Good Morning Gentle Readers,
In terms of production, Bogle is the 14th largest winery in the US, yet it remains a family operation, producing consistently good wines at affordable prices. Odds are, Gentle Reader, that you've seen Bogle wines on a menu, at Sam's Club, or in the groceria (assuming you live in a progressive enough state where wines are allowed to be sold along with bacon and beans).
Bogel's Old Vine Zinfandel continues the tradition and TWC found it to be quite an enjoyable wine. If you are interested to know what ten dollar (or under) wine ought to taste like, pick up a bottle and give it a swirl in your glass.
There are a lot of entries in the $7.00-$10.00 price niche and, unfortunately, many of them are not good. Too many wineries are looking to dazzle and schtick, hoping to attract novice buyers with clever labeling and funky branding. Some of them are just okay, others are just plonk, still others offer up cloying cough syrup with a fumey alcohol aroma. Pass.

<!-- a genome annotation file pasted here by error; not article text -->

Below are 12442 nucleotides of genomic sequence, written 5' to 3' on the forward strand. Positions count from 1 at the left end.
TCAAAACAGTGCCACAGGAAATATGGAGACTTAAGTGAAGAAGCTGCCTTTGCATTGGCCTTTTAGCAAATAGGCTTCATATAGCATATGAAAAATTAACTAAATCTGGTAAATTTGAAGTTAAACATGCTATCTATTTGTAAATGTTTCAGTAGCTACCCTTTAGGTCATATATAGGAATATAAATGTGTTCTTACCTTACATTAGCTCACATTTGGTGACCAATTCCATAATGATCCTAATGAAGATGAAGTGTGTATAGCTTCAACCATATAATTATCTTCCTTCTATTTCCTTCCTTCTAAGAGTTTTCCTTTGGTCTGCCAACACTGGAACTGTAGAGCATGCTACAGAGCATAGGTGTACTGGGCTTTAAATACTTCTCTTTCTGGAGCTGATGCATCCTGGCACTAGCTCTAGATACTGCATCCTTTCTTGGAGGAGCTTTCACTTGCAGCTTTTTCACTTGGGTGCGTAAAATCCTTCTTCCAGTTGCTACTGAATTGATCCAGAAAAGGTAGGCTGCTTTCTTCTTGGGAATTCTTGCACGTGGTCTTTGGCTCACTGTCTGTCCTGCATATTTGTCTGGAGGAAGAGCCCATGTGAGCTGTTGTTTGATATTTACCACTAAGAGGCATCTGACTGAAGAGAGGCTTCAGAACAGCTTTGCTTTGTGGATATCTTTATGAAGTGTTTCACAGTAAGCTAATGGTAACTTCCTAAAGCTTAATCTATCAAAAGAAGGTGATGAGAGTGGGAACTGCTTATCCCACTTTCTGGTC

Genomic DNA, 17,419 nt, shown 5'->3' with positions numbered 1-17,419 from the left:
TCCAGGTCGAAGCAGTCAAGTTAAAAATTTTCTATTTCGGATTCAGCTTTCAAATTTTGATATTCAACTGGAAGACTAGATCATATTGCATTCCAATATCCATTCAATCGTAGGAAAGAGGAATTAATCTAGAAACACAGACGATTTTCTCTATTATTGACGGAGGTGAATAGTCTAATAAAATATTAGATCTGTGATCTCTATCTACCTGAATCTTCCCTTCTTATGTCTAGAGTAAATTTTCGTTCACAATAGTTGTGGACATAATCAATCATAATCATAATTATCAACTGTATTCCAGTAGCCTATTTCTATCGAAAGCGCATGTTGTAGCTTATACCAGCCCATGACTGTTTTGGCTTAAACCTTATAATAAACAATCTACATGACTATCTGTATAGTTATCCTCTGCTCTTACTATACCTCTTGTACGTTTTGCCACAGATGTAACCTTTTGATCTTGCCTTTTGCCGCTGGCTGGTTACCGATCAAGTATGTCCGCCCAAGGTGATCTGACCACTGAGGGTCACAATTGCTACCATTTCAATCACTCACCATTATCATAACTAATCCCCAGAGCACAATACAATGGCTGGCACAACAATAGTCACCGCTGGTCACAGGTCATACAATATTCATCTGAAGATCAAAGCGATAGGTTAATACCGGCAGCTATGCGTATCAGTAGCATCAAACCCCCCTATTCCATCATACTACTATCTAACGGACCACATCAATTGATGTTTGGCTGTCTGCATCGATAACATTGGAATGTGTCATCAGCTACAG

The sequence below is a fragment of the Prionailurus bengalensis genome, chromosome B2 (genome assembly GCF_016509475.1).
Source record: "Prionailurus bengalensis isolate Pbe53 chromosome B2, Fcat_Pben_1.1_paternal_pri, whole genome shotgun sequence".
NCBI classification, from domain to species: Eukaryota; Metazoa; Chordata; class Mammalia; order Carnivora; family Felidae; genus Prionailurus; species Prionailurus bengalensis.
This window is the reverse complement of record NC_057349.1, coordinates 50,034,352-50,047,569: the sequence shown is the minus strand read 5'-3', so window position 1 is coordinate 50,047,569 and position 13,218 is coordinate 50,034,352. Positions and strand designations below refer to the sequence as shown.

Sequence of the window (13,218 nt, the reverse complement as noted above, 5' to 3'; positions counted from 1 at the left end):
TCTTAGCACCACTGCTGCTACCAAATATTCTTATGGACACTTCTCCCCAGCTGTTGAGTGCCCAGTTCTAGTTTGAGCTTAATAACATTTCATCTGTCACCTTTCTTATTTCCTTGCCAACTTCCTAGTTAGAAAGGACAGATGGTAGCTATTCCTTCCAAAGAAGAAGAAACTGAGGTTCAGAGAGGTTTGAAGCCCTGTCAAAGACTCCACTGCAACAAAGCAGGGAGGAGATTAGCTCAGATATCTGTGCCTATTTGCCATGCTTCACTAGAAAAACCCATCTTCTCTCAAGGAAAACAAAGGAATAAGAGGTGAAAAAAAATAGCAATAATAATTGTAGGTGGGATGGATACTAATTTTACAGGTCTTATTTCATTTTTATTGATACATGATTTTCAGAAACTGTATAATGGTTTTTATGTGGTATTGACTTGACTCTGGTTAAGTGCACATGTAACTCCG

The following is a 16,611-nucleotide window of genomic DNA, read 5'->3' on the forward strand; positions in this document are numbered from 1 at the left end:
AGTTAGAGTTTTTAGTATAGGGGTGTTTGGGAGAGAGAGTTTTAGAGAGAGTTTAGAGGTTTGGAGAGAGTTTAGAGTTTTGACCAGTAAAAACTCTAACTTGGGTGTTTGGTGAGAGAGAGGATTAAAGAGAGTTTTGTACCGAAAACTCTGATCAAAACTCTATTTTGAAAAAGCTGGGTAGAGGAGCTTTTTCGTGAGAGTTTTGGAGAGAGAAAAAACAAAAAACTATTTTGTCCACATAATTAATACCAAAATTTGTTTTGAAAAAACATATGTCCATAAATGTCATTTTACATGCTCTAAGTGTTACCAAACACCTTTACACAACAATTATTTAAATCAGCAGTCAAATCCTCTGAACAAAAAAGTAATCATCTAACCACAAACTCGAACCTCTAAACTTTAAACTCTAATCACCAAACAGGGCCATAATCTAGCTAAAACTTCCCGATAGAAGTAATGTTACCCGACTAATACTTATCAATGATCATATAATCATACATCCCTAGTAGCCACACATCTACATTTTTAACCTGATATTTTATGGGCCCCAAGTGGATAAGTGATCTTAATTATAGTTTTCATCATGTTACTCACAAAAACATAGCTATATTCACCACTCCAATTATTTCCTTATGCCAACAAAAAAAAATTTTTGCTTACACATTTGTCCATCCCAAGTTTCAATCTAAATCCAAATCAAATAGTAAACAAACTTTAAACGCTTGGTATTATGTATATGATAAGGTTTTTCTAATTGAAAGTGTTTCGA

The tasteful label, clear description, and good looking bottle give us a good idea of what's inside. Nice aroma of black fruits, a little raspberry and strawberry (I *was* eating strawberries, so maybe that's why) on the palate, nice finish, structured tannins.....what's not to like? This is a very good wine which garners a 42% rating on TWC's Standardized Wine Price/Value Ratio®.
Head-trained, dry farmed vines are prized for their production of small, concentrated clusters of grapes that are vinted into incredibly rich and intense wines. For years, Bogle has sought out these gnarly old vines to create our Old Vine Zinfandel.
Scents of sun-warmed, wild raspberries bubble up to the surface in your first impression of the Zinfandel. Notes of ripe berries and nutmeg follow, while touches of black pepper and subtle spicy oak compliment the fruit. Full-bodied, the mouthfeel is rounded out and finished with earthy notes and soft tannins.